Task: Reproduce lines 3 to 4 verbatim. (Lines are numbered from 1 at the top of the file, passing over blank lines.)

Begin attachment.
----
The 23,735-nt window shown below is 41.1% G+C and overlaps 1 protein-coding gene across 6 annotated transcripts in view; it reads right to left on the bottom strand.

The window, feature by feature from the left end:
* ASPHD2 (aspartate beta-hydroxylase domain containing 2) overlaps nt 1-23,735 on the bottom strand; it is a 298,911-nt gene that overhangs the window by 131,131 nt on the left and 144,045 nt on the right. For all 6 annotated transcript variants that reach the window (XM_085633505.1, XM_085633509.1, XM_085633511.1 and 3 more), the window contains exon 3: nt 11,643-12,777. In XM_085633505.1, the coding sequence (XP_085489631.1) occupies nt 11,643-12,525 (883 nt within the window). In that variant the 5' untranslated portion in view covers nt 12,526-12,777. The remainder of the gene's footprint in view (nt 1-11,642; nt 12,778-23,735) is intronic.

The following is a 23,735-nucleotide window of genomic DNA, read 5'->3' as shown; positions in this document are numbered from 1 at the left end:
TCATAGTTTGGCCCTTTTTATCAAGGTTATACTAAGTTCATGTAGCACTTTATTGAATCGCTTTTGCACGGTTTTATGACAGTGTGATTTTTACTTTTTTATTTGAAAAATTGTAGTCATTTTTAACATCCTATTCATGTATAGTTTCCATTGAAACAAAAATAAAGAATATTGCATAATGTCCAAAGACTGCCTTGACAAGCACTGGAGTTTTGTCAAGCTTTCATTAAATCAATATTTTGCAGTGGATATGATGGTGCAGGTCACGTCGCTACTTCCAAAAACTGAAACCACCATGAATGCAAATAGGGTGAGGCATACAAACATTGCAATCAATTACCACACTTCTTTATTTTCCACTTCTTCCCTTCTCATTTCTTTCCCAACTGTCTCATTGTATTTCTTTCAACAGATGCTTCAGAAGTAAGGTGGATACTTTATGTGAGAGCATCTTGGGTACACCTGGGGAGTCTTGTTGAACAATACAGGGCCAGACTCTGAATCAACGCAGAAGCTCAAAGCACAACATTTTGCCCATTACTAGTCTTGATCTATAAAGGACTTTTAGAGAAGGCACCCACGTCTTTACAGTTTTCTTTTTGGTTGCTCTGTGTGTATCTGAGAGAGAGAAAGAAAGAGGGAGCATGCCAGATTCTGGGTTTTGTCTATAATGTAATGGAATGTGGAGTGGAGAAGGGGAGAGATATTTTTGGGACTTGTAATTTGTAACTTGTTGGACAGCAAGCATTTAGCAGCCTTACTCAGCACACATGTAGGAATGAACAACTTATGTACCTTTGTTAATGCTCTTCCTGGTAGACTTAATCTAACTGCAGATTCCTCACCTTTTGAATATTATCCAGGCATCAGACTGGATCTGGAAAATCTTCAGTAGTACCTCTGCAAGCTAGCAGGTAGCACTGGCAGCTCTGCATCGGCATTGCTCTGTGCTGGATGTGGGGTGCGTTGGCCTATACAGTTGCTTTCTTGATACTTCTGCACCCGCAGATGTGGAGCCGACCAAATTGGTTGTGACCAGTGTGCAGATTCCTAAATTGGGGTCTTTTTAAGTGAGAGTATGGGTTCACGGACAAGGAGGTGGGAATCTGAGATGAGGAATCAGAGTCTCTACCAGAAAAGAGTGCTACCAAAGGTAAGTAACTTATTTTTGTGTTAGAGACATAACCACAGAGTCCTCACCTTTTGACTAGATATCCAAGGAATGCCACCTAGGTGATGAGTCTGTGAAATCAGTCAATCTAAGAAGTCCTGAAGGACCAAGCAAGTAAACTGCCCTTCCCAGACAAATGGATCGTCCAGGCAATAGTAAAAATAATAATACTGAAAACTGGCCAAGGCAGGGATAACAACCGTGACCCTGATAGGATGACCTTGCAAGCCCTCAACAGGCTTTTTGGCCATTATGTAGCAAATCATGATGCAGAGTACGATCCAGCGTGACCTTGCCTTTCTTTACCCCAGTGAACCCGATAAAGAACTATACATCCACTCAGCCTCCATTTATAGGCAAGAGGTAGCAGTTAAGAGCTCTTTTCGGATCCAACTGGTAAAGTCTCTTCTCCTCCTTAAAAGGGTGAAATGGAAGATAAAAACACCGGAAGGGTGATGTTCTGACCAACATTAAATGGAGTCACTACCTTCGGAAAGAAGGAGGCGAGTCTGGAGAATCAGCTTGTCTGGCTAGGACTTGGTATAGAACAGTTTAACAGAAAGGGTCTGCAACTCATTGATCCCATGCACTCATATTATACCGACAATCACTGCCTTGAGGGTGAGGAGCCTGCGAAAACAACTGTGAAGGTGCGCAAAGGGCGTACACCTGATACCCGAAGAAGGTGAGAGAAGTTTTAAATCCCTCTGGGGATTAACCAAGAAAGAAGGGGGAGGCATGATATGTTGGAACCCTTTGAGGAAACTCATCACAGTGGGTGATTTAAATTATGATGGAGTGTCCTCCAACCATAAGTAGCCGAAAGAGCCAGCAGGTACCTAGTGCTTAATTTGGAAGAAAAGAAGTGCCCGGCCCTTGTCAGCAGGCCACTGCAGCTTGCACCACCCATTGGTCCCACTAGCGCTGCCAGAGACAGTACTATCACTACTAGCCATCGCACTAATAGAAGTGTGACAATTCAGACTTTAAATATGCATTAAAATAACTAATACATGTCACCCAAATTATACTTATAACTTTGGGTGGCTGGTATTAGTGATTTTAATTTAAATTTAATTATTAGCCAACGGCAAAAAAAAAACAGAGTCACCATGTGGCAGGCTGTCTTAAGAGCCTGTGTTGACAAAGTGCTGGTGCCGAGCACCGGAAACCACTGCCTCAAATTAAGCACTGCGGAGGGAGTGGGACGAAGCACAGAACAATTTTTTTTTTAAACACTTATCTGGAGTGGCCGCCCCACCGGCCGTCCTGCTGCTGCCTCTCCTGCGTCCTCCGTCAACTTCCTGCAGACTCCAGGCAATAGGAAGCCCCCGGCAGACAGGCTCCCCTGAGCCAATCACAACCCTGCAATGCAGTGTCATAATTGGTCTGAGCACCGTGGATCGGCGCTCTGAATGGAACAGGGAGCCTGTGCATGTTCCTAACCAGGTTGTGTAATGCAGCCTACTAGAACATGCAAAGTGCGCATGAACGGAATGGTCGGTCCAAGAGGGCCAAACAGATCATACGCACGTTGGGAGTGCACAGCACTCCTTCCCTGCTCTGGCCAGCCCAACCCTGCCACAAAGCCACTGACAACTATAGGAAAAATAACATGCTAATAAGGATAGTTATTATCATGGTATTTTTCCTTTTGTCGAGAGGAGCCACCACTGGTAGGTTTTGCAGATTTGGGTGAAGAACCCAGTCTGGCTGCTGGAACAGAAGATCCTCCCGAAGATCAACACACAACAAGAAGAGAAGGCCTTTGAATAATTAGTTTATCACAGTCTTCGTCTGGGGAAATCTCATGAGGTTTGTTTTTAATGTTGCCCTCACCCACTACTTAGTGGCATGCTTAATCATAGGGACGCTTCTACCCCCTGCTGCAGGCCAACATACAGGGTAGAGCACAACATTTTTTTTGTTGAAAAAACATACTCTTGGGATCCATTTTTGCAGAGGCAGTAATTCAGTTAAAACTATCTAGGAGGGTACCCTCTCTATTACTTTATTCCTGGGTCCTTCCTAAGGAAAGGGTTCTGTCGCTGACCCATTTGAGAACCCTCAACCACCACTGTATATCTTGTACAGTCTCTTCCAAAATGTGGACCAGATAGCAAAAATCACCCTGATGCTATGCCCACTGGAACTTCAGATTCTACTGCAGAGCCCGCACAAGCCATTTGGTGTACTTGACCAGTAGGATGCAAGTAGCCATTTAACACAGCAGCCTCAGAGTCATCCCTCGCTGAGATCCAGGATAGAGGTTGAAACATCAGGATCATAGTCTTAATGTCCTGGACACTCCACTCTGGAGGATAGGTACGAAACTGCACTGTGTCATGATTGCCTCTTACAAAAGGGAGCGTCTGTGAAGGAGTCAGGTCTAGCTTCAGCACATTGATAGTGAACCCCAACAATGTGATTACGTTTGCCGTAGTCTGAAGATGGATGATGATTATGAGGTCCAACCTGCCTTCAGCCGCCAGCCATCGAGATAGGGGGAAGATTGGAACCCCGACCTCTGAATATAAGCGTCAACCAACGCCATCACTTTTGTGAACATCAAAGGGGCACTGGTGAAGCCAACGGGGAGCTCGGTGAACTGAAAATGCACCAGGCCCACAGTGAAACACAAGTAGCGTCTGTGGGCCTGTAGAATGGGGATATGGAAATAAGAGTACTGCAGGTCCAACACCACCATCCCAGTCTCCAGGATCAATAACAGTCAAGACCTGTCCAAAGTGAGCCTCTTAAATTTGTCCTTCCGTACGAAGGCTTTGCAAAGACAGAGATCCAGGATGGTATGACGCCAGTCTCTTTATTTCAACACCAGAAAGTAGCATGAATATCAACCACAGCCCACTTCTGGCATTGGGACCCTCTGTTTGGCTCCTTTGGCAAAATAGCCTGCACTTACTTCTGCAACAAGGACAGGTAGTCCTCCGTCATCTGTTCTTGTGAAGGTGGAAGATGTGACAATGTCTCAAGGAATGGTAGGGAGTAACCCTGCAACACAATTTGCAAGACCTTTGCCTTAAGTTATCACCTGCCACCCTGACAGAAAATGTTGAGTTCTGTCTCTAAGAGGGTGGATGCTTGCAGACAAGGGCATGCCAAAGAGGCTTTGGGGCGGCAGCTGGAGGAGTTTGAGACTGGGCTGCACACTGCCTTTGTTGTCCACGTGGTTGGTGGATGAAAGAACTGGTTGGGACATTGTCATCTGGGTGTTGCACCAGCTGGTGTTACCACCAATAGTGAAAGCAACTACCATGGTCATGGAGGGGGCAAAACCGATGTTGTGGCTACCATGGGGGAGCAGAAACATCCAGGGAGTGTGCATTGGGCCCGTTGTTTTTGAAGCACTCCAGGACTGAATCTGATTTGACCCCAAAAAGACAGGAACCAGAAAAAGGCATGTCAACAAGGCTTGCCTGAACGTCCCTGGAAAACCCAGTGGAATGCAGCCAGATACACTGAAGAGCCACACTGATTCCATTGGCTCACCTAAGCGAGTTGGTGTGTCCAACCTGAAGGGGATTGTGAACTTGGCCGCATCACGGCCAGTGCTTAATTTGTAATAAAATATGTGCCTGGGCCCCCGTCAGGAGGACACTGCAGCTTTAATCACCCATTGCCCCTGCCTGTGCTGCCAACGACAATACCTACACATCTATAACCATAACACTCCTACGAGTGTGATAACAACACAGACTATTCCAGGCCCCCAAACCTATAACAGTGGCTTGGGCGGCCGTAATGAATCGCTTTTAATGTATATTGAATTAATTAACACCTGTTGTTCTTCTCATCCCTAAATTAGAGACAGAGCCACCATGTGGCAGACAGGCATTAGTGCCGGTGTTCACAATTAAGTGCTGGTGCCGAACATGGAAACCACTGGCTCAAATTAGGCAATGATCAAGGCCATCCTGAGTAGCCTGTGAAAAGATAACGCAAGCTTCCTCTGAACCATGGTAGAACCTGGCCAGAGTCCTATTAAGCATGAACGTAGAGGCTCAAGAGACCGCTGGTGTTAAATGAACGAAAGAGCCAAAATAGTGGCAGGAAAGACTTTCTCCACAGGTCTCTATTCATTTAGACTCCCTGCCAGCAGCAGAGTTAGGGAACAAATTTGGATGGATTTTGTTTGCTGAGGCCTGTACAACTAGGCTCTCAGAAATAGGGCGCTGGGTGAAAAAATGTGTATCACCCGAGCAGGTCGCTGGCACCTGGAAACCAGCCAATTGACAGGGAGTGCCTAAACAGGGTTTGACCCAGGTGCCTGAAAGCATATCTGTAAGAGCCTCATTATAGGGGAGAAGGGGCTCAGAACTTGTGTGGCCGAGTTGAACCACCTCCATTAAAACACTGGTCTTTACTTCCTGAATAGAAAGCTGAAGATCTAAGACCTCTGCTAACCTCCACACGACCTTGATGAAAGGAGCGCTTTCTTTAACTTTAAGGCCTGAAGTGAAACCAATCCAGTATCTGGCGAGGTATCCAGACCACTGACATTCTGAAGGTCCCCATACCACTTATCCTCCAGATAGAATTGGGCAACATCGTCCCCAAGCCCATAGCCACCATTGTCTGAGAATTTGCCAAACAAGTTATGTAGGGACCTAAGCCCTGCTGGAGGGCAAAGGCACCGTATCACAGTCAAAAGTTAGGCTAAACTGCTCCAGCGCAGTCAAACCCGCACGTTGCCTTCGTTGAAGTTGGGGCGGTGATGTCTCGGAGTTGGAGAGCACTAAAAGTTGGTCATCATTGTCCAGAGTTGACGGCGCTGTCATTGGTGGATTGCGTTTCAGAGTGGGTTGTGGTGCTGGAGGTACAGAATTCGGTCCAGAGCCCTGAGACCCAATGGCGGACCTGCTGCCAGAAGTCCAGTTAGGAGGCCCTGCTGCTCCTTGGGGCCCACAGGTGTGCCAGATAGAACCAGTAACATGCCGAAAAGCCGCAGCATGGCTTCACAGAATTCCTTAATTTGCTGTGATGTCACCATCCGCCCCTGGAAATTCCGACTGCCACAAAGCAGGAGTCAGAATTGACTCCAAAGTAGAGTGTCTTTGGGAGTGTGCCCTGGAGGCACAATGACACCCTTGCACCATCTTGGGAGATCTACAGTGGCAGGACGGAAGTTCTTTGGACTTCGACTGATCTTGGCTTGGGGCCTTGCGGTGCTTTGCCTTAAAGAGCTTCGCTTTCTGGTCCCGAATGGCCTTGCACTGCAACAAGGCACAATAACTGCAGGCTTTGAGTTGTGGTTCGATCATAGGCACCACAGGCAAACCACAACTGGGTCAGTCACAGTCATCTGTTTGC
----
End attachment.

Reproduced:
* ASPHD2 (aspartate beta-hydroxylase domain containing 2) overlaps nt 1-23,735 on the bottom strand; it is a 298,911-nt gene that overhangs the window by 131,131 nt on the left and 144,045 nt on the right. For all 6 annotated transcript variants that reach the window (XM_085633505.1, XM_085633509.1, XM_085633511.1 and 3 more), the window contains exon 3: nt 11,643-12,777. In XM_085633505.1, the coding sequence (XP_085489631.1) occupies nt 11,643-12,525 (883 nt within the window). In that variant the 5' untranslated portion in view covers nt 12,526-12,777. The remainder of the gene's footprint in view (nt 1-11,642; nt 12,778-23,735) is intronic.

The following is a 23,735-nucleotide window of genomic DNA, read 5'->3' as shown; positions in this document are numbered from 1 at the left end: